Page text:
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Raincoast Conservation Foundation

We use rigorous, peer-reviewed science and community engagement to further our conservation objectives. We call this approach ‘informed advocacy’ and it is unique amongst conservation efforts. We investigate to understand coastal species and processes. We inform by bringing science to decision makers and communities. We inspire action to protect wildlife and their wilderness habitats.

Protecting killer whales

Southern Resident Killer Whales in the Salish Sea.

Raincoast uses science, public education and the courts to protect Canada’s endangered salmon-eating killer whales. But their survival requires your voice and action….

Protecting killer whales →

Safeguard Coastal Carnivores

A wolf walks out on the wet flats on the west coast of BC.

Working with our First Nations partners, our goal is to acquire all remaining commercial hunting tenures in the Great Bear Rainforest. You can help us stop the killing…

Safeguard Coastal Carnivores →

Oil-Free Coast

view of the calm ocean and sunrise at Hakai rocks

Raincoast’s court case argues that federal approval of TransMountain’s oil tankers violates Canada’s Species at Risk Act and pushes Southern Resident killer whales closer to extinction.

Oil-Free Coast →

Fraser River Estuary Project

A Raincoaster dips a science looking thingy into the Lower Fraser River to test for something. Because science.

To understand, mitigate, and reduce habitat impacts from industrial proposals, Raincoast and its partners seek a better understanding of estuary use by different species of wild juvenile salmon.

Fraser River Estuary Project →

Flagship Projects

Wolves splash around in an intertidal zone of the Great Bear Rainforest

Through directed conservation efforts on umbrella and foundation species, Raincoast strives to protect all species and ecosystem processes existing on BC’s coast.

Flagship Projects →

Latest News

A salmon in a stream, with four partner logos, Watershed Watch, David Suzuki Foundation, SkeenaWild Conservation Trust, and Raincoast.

Backgrounder on Canada’s Pacific salmon fishery losing its Marine Stewardship Council certification

What is the Marine Stewardship Council? The Marine Stewardship Council, or “MSC”, is an international, independent non-profit organization which sets a standard for sustainable fishing. Fisheries that wish to demonstrate they are well-managed and sustainable compared to the science-based MSC standards are assessed by a team of experts who are independent of both the fishery […]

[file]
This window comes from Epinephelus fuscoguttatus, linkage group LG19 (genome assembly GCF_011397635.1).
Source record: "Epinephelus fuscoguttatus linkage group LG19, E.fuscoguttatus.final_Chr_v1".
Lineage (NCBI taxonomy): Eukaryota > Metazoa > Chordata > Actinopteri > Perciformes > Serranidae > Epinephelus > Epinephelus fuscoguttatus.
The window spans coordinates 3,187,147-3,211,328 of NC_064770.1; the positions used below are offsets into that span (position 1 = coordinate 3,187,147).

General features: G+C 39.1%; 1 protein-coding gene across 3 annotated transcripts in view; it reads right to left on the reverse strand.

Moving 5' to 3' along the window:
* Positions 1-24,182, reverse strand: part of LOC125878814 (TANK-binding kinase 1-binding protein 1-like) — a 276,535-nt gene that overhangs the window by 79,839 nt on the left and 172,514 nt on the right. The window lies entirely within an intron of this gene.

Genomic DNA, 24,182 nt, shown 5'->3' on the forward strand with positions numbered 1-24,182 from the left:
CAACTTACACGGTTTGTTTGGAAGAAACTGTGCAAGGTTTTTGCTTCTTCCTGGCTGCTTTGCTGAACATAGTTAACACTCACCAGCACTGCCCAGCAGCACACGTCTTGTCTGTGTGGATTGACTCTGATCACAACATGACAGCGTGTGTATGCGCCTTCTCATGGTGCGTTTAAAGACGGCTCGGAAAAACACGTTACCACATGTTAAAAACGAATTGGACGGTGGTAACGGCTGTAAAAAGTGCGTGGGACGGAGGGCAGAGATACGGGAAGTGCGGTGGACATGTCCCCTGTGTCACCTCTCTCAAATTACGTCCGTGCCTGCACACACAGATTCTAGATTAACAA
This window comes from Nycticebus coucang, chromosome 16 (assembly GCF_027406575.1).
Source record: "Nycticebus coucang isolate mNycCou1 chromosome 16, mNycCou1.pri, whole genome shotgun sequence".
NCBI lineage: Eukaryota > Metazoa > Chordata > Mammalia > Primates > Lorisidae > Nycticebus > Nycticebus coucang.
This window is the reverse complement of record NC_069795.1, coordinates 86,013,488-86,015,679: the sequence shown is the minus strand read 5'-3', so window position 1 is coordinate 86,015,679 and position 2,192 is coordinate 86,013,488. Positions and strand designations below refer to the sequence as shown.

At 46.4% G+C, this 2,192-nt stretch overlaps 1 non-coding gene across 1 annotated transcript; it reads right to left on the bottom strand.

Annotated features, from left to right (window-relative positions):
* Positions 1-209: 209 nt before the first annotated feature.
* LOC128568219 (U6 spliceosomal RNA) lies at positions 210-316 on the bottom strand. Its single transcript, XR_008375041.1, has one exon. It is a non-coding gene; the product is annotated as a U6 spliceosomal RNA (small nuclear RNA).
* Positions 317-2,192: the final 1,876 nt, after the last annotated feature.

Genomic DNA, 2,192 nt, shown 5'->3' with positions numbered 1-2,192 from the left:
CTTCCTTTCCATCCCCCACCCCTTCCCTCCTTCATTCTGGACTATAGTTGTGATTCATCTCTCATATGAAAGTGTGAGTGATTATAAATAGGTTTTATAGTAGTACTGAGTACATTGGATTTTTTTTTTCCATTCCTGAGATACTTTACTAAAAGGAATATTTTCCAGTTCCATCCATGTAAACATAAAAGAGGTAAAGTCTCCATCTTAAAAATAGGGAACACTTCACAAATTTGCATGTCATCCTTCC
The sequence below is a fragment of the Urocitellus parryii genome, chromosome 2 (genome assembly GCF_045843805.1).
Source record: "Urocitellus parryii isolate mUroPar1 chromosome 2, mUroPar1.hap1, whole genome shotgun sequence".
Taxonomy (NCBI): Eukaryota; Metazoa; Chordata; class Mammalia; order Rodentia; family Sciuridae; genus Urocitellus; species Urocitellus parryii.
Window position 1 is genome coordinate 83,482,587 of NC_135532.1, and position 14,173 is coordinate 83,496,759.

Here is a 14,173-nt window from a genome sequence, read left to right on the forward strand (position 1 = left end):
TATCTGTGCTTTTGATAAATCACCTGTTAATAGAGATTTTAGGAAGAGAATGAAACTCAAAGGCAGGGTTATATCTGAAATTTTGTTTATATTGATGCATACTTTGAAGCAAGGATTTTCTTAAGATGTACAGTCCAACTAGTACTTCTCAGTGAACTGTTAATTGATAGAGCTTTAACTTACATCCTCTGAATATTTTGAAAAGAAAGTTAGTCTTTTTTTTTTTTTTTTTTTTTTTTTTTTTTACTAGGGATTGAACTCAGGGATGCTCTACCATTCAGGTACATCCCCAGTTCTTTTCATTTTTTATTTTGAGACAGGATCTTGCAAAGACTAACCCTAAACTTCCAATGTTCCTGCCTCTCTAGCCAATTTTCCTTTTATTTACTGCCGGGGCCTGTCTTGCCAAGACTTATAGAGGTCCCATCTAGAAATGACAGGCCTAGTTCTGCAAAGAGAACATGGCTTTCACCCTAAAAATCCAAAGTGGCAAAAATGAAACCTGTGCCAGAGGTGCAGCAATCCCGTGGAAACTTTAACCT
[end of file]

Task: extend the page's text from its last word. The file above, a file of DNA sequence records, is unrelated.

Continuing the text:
Rain wolf, by Christina Mittermeier, on a white wall with a lovely yellow chair.

Beautiful photographic prints from our favorite photographers for sale

A picture is worth a thousand words, and we are selling prints for $98. We are very grateful for photographers who are able to capture exceptional images who donated a limited number of prints. These images not only capture the beauty of the wildlife they also directly support our efforts to Safeguard Coastal Carnivores in […]

A salmon splashes in a shallow stream, surrounding by the vibrant colours of autumn.

Finding communities in salmon conservation

As I crouch on the riverbank taking measurements of the salmon carcass, the ever-telling sensation of being watched creeps up my neck. I look up to see a mother black bear and her two cubs across the river, staring right at me. Our eyes meet, and time slows. In this moment of connected eyes and […]

A collage of faces and supporters who have done peer to peer fundraising on behalf of Raincoast Conservation Foundation.

A short history of fantastic peer to peer fundraising campaigns

As an organization working to end commercial trophy hunting in the Great Bear Rainforest, we rely on our supporters. We’re inspired, and grateful, for those who take donations to the next level by creating their own supporting campaigns. Already, people have been working with us towards securing the Kitlope Tenure. As we continue towards our […]

A happy large black bear walks down the road.

B.C.’s human-wildlife conflict response needs reform

Recent events have raised important legal questions about the policies, practices, and procedures of the British Columbia Conservation Officer Service (BCCOS) for responding to human-wildlife conflicts. This past summer was marked by multiple encounters involving people and black bears in the Lower Mainland, with accompanying BCCOS-related controversy as well. In a high-profile incident in Coquitlam, […]

Investigate. Inform. Inspire.

Publications | Scientific Papers | Reports & Books

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